Is teen smoking going down?
Tobacco retailer violation rate better than national average
CLARKSBURG -- West Virginia is ahead of the nation as a whole when it comes to stopping the illegal sale of tobacco products to minors, a federal report says.
In 2002, West Virginia reported a retailer violation rate of 10.1 percent -- below the national average of 14.1 percent and about half the targeted 20 percent, according to data released last month by the federal Substance Abuse and Mental Health Services Administration.
Colorado reported the lowest rate at 5.4 percent, while Alaska had the highest at 30.2 percent, the data showed. Numbers for 2003 were not yet available.
''Eight years ago, we could probably get eight out of 10 stores (to sell during a sting operation),'' Clarksburg Police Chief John Walker said. ''Today, we'd probably be hard pressed to find one or two. We've definitely seen a dramatic improvement in retailers being more cautious and not selling to underage people.''
Improved technology, such as hand-held scanners that read bar codes on West Virginia driver's licenses and identification cards, probably contributes to the drop in retailer violations, said Bridgeport Police Chief Jack Clayton. That system can help prevent teens from selling to friends, Clayton said.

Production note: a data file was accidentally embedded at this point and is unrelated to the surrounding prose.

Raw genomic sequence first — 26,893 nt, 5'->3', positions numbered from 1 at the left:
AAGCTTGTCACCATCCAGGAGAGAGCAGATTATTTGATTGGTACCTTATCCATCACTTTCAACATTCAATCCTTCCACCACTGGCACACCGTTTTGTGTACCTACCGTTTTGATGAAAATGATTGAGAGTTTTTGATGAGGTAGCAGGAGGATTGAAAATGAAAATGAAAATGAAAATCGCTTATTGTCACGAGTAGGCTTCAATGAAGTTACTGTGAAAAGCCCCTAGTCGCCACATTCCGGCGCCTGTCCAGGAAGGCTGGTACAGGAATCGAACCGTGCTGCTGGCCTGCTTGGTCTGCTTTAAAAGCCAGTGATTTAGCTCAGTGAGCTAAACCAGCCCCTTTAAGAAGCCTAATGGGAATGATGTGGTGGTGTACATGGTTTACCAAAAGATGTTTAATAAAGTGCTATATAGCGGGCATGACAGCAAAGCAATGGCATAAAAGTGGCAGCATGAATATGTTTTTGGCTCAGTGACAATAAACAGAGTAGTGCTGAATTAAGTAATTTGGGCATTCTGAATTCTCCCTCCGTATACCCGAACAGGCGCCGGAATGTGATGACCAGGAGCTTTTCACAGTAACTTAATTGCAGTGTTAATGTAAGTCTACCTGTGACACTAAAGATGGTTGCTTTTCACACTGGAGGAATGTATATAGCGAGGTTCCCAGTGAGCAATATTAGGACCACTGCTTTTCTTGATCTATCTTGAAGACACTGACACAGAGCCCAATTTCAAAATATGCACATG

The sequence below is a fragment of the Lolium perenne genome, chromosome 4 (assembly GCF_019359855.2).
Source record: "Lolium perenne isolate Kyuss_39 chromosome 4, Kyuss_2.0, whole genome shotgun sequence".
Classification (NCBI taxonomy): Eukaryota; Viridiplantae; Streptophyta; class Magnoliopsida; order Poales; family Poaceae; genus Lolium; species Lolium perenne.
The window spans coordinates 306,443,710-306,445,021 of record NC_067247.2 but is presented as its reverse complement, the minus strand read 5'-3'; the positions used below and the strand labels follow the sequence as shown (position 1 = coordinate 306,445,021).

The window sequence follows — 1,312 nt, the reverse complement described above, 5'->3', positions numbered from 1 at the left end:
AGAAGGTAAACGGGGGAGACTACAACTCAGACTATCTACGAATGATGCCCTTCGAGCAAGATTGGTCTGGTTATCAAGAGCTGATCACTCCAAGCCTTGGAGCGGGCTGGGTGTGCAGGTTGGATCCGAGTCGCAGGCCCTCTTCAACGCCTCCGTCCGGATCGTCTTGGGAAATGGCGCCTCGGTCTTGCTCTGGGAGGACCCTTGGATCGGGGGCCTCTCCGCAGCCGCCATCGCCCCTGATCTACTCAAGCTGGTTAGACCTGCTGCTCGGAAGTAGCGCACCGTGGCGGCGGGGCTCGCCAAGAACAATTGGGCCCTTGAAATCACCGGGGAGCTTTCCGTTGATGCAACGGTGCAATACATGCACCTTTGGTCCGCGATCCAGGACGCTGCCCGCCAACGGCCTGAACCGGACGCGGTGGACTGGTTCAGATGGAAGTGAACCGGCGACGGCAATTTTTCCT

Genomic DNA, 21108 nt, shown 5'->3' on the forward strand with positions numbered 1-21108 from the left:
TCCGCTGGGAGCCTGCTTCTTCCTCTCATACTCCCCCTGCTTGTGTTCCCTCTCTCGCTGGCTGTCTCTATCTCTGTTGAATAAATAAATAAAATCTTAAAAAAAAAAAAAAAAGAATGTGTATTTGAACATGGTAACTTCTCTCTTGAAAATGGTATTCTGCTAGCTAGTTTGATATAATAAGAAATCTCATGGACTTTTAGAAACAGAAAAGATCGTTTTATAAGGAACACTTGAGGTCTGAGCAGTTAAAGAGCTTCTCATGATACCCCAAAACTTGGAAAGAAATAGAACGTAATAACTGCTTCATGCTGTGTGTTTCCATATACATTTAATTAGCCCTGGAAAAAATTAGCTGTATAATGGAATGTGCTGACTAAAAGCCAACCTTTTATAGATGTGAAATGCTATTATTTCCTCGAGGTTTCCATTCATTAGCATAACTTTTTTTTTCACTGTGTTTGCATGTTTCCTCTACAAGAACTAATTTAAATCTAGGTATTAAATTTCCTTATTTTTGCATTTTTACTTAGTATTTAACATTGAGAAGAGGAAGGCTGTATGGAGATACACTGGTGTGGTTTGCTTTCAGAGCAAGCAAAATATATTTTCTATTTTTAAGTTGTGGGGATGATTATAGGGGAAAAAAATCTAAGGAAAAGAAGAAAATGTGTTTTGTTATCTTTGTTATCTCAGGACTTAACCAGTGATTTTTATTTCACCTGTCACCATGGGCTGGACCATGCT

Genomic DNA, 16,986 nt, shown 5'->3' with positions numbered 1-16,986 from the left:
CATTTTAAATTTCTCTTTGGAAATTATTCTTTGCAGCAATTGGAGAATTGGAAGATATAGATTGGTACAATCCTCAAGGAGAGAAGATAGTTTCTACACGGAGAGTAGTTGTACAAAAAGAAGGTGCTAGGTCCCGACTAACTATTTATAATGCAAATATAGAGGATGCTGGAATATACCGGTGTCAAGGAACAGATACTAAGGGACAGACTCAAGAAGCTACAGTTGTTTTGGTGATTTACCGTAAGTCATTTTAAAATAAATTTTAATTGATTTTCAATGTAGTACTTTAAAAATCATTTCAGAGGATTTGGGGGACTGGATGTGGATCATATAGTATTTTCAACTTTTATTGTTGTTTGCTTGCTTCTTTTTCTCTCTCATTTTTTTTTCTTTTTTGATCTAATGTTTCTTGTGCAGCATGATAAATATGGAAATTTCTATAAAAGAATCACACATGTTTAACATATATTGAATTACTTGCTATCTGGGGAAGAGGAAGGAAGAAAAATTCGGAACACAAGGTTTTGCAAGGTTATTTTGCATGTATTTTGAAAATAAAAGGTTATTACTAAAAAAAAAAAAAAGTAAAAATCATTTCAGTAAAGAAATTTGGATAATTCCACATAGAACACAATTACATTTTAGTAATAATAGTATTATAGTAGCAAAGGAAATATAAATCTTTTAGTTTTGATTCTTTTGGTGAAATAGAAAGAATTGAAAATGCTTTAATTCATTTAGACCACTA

The federal data is based on reports submitted by states in response to the 1992 Synar Amendment that restricts access to tobacco by those under the age of 18.
''It's one of the more encouraging factors we've seen that the laws are working,'' said Amy Shuler Goodwin, press secretary to Gov. Bob Wise. ''That's one of the reasons the governor is committed to putting even more money into programming and education.''
Wise won a tough legislative fight last year to increase taxes on a pack of cigarettes from 17 cents to 55 cents. Now he wants to raise the tax to 75 cents while almost tripling cigar and smokeless tobacco taxes to 20 percent of the wholesale price.
Such a tax increase could generate $36 million, of which Wise has committed about $6.5 million to anti-tobacco campaigns, Shuler Goodwin said.
Mary Beth Mazzie, a senior at Liberty High School and member of Teens Against Tobacco Use, said more can be done to stop youth from smoking. Mazzie said she personally has seen a decline in teen smoking.
However, ''I also think that some people just have their friends buy cigarettes for them. But for the most part, I think it is going down,'' Mazzie said. ''There's always stuff you can do to improve (education), like focus more on middle school kids, because I think that's where it starts more.''